Freshman Valley Rep. Matt Cartwright keeps pushing despite political gridlock
WASHINGTON — — Matt Cartwright starts this day as he has most mornings since being sworn into Congress seven months ago: two cups of coffee, two bowls of rice cereal sprinkled with flax seeds and a long jog around the Capitol.
Rounding the Capitol reflecting pool Wednesday, the freshman congressman from Scranton pauses to take in the bronze and marble statue of Ulysses S. Grant on horseback, his hat pulled low as if he's riding into a storm. It's Cartwright's favorite Washington landmark and one he draws inspiration from for the political battles he wages, and often loses, every day as a member of the minority party.
Before Congress would break Friday for a five-week recess, Cartwright would experience all the struggles that come with being a Democrat in a Republican-controlled House that accomplishes little and rarely compromises.
Before his overbooked day is over, he will get a pep talk from President Barack Obama, fail to get environmental efforts launched, lash out at Republicans over health care reform and sponsor his 16th bill with the knowledge that, like the others, it stands no chance of becoming law.
It's an ambitious start for a freshman. The only other Pennsylvania newcomers, York County Rep. Scott Perry, and Beaver County Rep. Keith Rofthus, both Republicans, have introduced five bills between them.
Like getting into the ring with a boxer and not truly understanding the pain until the punches start, Cartwright was well aware of what he was up against when he was elected to represent the 17th District, which includes Easton and other parts of Northampton County that were part of the state's 15th District for decades before redistricting.
But the blows sting more than he'd expected.
Assessing his work so far, the former prosecutor is realistic if not optimistic, saying, "It's gratifying to move along the learning curve."
In his office on the fourth floor of the Longworth House Office Building at 9 a.m., Cartwright has an unusual session penciled into his schedule: a closed-door meeting with Obama in about an hour. He spends the time leading up to it chatting with a visiting constituent from Lackawanna County and attending Mass to celebrate the feast of St. Ignatius Loyola in the Capitol basement.
Cartwright walks from Mass to the auditorium, where House Democrats wait as if at a high school assembly for the president to arrive.
Obama tells his Democratic soldiers that he wants them back in their districts in August, making the case for the party's priorities, not the least of which is the public relations push for his new health care law.
About 30 minutes into the session, as his colleagues pepper Obama with questions, Cartwright slips out of the auditorium. He already is late for two simultaneous committee meetings — one on natural resources and the other on government oversight.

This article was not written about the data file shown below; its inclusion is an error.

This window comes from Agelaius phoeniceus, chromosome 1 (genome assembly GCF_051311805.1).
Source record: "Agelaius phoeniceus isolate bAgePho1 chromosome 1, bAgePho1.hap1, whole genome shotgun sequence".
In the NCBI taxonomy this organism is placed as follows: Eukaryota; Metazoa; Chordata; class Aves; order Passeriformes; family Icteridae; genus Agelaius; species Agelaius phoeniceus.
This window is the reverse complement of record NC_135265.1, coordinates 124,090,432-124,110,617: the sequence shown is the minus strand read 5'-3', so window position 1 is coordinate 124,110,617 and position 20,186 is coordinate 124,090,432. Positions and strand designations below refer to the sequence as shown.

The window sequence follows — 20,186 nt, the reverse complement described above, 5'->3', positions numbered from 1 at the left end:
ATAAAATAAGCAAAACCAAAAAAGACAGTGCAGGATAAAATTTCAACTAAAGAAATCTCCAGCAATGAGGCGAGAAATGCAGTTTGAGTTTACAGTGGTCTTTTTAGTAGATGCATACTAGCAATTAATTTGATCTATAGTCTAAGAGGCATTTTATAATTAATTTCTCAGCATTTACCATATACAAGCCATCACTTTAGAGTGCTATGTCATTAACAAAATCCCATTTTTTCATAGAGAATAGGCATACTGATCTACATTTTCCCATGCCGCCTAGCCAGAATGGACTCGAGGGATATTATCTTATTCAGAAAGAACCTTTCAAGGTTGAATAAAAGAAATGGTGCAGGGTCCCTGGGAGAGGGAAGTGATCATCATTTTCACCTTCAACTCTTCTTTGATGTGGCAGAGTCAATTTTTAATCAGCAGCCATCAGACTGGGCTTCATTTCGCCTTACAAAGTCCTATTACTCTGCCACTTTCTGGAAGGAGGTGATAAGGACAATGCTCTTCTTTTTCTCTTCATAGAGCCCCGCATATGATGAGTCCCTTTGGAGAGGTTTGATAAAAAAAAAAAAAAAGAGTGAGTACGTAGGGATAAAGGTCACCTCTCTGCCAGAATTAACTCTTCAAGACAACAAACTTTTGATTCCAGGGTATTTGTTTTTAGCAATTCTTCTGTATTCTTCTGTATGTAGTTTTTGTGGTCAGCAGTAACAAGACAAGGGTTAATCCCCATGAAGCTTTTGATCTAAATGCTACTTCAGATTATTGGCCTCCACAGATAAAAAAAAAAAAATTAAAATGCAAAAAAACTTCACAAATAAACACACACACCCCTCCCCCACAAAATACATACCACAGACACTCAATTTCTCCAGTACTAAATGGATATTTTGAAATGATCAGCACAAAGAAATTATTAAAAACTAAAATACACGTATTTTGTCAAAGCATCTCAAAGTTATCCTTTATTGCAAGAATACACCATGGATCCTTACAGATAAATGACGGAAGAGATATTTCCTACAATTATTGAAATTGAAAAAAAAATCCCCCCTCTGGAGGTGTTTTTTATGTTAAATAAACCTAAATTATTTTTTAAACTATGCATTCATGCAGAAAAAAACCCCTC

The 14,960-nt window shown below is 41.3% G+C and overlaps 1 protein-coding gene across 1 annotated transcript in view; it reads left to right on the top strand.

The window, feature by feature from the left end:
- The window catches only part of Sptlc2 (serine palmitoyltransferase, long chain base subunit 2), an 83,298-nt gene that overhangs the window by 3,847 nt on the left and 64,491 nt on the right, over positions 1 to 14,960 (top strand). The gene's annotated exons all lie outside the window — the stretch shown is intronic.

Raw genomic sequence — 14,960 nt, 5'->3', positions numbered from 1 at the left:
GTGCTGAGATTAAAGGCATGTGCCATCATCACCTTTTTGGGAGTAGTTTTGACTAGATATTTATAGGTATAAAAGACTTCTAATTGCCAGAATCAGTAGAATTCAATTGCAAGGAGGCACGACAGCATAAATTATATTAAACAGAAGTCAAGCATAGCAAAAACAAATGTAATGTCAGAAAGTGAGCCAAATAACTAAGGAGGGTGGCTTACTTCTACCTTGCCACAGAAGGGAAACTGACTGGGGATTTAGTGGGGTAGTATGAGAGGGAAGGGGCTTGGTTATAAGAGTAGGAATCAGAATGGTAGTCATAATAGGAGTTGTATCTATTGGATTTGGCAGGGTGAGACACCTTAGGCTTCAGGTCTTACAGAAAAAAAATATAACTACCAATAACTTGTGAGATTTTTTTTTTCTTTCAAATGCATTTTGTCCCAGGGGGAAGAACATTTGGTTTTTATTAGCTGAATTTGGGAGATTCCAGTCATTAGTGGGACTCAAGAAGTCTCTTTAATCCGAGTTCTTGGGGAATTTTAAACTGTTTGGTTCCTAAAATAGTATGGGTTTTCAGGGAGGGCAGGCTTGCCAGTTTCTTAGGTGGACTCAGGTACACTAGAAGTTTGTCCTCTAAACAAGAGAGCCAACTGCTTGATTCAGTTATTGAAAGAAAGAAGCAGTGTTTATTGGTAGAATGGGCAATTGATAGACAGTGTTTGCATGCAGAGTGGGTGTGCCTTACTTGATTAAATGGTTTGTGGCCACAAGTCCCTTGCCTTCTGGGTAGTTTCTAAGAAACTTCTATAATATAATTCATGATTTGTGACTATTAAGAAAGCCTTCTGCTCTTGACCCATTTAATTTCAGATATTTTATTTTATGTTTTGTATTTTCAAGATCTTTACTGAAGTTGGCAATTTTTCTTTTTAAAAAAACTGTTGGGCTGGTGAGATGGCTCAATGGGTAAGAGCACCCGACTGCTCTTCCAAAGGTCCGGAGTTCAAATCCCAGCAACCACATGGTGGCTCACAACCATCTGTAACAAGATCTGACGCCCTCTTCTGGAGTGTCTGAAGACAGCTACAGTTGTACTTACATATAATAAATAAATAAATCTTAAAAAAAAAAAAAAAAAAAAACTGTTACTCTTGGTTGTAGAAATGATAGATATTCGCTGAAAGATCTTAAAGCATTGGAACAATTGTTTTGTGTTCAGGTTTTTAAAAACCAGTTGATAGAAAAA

Speed-walking down a long tunnel decorated with high school artwork, Cartwright arrives at his seat on the Natural Resources Committee and is immediately called upon to speak. "Timing is everything," the Republican chairman says as Cartwright shuffles through papers.
The panel is debating a Republican bill that would prohibit the federal government from forcing environmental regulations on hydraulic fracking in states that already have their own regulations. Cartwright is armed with a short speech and two proposed amendments.
Environmental issues are among his most pressing. He was supported by national environmental groups in his campaign. Given a chance to pass just one bill he says it would be the one he's dubbed the "CLEANER Act," which would regulate the waste materials generated by oil and natural gas companies.
Cartwright offers two amendments, one that would give federal government oversight of fracking safety and one that would ensure the underlying bill abides by laws protecting endangered species, the wilderness and national parks.
He delivers a well-prepared, carefully argued case in the five minutes allotted to him. And as soon as he's finished, a Republican colleague dismisses the amendments as "needless" and the committee moves on. They are later voted down along party lines.
"No matter how good of an argument I make, it's like talking to a brick wall," Cartwright says, walking to the Oversight and Government Reform Committee hearing that started nearly 90 minutes before.
The topic is the Affordable Care Act, specifically subsidies for low-income Americans to help them afford health care. The Republicans running the hearing charge that the White House is issuing the tax credits more broadly than the law allows.
Cartwright missed the testimony from the witnesses and much of the back and forth between lawmakers and the experts but he blocked out time in his schedule to drop in and put his disgust on record.
"We're sitting here, wasting time and taxpayer dollars, trying to find any possible reading of the law, a technicality, to take away health care from the people who need it most," he says, his voice raised.
When the hearing wraps, Rep. Rob Woodall, a Republican from Georgia wearing a "fair tax" pin on his lapel, sidles up to Cartwright. "This is kind of a backhanded compliment," Woodall says, "but of all the Democrats on this committee, you get under my skin the most."